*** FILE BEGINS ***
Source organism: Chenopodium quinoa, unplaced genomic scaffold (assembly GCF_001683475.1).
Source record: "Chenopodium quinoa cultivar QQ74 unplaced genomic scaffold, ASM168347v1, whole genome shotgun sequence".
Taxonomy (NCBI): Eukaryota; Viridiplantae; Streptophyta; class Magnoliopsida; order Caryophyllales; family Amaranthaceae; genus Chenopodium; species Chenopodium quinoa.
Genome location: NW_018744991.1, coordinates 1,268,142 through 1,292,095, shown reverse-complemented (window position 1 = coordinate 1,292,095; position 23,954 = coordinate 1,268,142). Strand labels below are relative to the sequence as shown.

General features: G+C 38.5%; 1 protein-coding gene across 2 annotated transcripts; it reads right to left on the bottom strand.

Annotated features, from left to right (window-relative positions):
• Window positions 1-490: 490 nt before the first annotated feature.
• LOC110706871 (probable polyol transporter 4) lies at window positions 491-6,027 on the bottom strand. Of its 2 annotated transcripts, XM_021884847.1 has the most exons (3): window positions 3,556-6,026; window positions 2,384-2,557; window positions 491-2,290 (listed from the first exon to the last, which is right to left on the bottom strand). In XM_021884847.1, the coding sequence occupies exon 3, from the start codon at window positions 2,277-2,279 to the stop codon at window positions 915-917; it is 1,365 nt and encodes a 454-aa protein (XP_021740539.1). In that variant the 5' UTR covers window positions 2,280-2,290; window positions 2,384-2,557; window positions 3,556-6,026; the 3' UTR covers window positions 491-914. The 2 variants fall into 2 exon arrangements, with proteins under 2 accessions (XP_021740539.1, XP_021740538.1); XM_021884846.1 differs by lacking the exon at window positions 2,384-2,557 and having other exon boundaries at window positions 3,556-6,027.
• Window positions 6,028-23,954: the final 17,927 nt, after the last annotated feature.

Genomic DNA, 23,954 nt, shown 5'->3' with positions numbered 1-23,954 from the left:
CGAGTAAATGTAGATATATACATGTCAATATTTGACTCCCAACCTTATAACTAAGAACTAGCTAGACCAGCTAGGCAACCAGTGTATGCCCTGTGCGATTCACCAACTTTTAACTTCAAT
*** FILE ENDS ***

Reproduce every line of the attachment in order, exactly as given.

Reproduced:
Source organism: Chenopodium quinoa, unplaced genomic scaffold (assembly GCF_001683475.1).
Source record: "Chenopodium quinoa cultivar QQ74 unplaced genomic scaffold, ASM168347v1, whole genome shotgun sequence".
Taxonomy (NCBI): Eukaryota; Viridiplantae; Streptophyta; class Magnoliopsida; order Caryophyllales; family Amaranthaceae; genus Chenopodium; species Chenopodium quinoa.
Genome location: NW_018744991.1, coordinates 1,268,142 through 1,292,095, shown reverse-complemented (window position 1 = coordinate 1,292,095; position 23,954 = coordinate 1,268,142). Strand labels below are relative to the sequence as shown.

General features: G+C 38.5%; 1 protein-coding gene across 2 annotated transcripts; it reads right to left on the bottom strand.

Annotated features, from left to right (window-relative positions):
• Window positions 1-490: 490 nt before the first annotated feature.
• LOC110706871 (probable polyol transporter 4) lies at window positions 491-6,027 on the bottom strand. Of its 2 annotated transcripts, XM_021884847.1 has the most exons (3): window positions 3,556-6,026; window positions 2,384-2,557; window positions 491-2,290 (listed from the first exon to the last, which is right to left on the bottom strand). In XM_021884847.1, the coding sequence occupies exon 3, from the start codon at window positions 2,277-2,279 to the stop codon at window positions 915-917; it is 1,365 nt and encodes a 454-aa protein (XP_021740539.1). In that variant the 5' UTR covers window positions 2,280-2,290; window positions 2,384-2,557; window positions 3,556-6,026; the 3' UTR covers window positions 491-914. The 2 variants fall into 2 exon arrangements, with proteins under 2 accessions (XP_021740539.1, XP_021740538.1); XM_021884846.1 differs by lacking the exon at window positions 2,384-2,557 and having other exon boundaries at window positions 3,556-6,027.
• Window positions 6,028-23,954: the final 17,927 nt, after the last annotated feature.

Genomic DNA, 23,954 nt, shown 5'->3' with positions numbered 1-23,954 from the left:
CGAGTAAATGTAGATATATACATGTCAATATTTGACTCCCAACCTTATAACTAAGAACTAGCTAGACCAGCTAGGCAACCAGTGTATGCCCTGTGCGATTCACCAACTTTTAACTTCAAT